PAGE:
STATIONLESS BIKE-SHARE STARTUP Bleeperbike is preparing its electric bike launch for this summer after delays in refining the fleet.
As previously reported by Fora, the Dublin startup was planning to roll out e-bikes in its rental network in late 2019. Its app currently lets users rent a standard bike in Dublin.
Chief executive Hugh Cooney said that it is still working with a manufacturer on components such as batteries and motor to ensure they are fit for launch.
E-bikes are powered by a small electric battery and motor that assist the cyclist in pedalling with speeds typically capped at 25km/h.
“We’re still refining the bike to use. Electric bikes are more complicated than standard bikes,” Cooney said.
“There are two key aspects to it, the motor itself so the experience of how the bike is propelled and then the longevity and the environmental friendliness of the battery.”
Bleeperbike has been tinkering with prototypes and test models of e-bikes at its Dublin workshop the past year.
He added that e-bikes are a much more cost-intensive product compared to standard pedal bikes and getting it wrong would be a “big financial penalty”.
Cooney did not disclose who Bleeperbike’s manufacturer is but said many parts in bike manufacturing come from China and that supply chains may suffer from coronavirus-related issues.
“Even if it’s not the whole bike, (it’s) grips, gears, tires, tubes, pedals. A bike is made up of so many parts that there are definitely parts in our supply chain that are manufactured in China so it does delay things.”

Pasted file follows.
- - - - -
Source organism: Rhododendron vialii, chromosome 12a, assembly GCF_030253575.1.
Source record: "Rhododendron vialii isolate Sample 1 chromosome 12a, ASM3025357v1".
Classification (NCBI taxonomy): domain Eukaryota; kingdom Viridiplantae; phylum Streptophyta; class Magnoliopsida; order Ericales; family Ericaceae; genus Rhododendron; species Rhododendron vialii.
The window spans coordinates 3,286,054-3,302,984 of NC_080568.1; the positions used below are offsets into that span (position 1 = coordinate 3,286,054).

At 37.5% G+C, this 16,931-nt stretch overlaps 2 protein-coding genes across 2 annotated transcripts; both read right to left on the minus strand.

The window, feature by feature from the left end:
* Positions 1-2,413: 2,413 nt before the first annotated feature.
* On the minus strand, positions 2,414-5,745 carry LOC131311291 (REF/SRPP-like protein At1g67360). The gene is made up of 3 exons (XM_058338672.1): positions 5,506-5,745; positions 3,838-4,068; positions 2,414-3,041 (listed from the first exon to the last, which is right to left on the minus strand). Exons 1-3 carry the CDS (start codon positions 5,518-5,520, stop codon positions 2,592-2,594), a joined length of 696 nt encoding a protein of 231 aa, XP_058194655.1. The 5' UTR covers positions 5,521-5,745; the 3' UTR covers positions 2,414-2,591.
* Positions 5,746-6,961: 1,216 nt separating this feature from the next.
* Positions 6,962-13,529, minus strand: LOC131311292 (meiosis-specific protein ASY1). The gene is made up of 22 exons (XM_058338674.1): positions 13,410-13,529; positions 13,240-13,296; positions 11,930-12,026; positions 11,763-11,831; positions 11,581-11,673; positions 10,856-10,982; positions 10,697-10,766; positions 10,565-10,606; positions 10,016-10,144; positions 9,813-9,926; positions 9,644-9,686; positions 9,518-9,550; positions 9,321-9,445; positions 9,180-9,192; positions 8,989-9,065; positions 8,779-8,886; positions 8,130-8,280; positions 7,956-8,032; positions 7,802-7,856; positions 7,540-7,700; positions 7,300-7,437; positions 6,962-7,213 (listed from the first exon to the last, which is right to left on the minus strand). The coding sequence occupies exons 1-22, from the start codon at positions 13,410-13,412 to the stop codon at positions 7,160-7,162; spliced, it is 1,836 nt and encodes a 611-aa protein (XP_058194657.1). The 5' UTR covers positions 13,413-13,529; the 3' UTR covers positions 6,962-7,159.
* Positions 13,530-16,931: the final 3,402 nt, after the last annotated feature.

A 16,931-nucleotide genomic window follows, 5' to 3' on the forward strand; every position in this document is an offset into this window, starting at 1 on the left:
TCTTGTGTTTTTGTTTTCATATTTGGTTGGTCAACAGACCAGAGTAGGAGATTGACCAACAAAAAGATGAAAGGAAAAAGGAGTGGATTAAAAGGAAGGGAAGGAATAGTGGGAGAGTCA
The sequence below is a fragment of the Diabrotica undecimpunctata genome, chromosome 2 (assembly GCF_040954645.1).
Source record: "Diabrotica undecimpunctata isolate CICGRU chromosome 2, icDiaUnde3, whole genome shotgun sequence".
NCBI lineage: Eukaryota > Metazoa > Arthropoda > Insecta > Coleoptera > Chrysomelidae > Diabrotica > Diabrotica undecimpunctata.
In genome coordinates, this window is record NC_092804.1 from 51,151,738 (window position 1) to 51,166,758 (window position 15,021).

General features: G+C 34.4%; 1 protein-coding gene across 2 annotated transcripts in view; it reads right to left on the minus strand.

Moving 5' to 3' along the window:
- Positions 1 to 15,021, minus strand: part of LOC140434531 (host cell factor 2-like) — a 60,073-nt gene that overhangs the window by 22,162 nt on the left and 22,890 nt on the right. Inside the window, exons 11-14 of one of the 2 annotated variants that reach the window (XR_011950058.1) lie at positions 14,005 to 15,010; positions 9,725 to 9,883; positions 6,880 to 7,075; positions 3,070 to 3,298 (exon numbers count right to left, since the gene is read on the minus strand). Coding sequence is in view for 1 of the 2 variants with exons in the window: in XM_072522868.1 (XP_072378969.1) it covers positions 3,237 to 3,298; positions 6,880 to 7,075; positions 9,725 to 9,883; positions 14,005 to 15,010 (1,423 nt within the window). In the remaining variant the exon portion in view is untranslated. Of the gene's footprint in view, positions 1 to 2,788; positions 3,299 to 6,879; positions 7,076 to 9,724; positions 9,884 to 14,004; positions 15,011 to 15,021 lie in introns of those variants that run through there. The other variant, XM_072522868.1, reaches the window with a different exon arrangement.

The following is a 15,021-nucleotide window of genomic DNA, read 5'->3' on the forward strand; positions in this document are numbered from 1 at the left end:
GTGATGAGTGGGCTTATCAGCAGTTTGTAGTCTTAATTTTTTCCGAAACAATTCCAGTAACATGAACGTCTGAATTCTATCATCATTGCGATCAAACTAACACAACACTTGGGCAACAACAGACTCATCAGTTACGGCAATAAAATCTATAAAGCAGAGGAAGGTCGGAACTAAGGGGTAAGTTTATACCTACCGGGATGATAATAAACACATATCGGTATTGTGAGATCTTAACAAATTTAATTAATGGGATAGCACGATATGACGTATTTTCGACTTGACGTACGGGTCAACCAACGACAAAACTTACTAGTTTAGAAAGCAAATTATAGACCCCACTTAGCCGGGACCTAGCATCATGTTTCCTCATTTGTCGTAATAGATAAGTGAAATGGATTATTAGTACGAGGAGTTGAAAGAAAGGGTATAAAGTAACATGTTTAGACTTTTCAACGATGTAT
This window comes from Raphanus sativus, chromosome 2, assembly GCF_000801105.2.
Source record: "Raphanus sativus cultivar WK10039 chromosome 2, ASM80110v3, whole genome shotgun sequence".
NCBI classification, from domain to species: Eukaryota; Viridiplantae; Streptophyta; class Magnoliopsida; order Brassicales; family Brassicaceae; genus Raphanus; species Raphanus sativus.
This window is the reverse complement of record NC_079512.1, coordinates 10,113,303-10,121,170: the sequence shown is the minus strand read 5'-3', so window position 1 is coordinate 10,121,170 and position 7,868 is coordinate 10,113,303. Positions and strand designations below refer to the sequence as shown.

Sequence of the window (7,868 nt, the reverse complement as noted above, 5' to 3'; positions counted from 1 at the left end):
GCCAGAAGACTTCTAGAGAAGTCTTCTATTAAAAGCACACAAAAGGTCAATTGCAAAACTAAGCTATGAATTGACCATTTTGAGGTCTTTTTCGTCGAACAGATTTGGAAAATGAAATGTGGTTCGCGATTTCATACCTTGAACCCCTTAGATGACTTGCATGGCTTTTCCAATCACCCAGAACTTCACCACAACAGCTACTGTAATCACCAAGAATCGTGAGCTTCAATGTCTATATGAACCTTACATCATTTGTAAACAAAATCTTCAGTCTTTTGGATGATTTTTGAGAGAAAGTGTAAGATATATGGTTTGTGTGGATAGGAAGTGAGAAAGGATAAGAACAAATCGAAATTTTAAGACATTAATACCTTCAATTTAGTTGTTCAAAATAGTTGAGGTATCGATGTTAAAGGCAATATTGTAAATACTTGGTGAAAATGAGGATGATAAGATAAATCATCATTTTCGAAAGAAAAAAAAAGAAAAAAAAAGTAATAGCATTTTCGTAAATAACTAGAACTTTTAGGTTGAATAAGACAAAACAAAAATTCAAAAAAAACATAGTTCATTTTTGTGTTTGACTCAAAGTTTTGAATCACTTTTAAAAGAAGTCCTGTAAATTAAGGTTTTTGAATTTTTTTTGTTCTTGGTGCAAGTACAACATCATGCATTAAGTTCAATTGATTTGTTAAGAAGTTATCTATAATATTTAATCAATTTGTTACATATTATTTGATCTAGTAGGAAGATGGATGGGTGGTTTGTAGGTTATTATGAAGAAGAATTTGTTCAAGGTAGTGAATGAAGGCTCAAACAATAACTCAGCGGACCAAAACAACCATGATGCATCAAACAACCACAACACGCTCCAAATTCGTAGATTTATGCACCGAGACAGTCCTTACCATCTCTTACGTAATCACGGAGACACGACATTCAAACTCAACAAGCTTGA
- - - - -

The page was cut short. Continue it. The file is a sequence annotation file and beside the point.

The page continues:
The company plans to roll out 200 e-bikes around summer “subject to Dublin City Council being happy” and will add to the fleet after that depending on user uptake.
The company recently secured a further €250,000 from Enterprise Ireland, a top-up on its €750,000 investment last July from Business Venture Partners. Cooney added that the company is always open to raising further funds to finance its expansion plans.
It recently added newer inventory to the existing fleet of pedal bikes late last year with an updated locking system to deter thieves.
“The other key change is the user experience is better. Before, you used to have to use two hands to lock the bike,” Cooney said.
“(On) the new bike, the locking experience is one chain and at the end of it is the smart device that you have to connect into the smart lock. It’s all done with one hand now.”
Bleeperbike sees over a thousand journeys a day on its bikes, he said, adding that rainy days can impact on daily activity with journeys down 20-30%.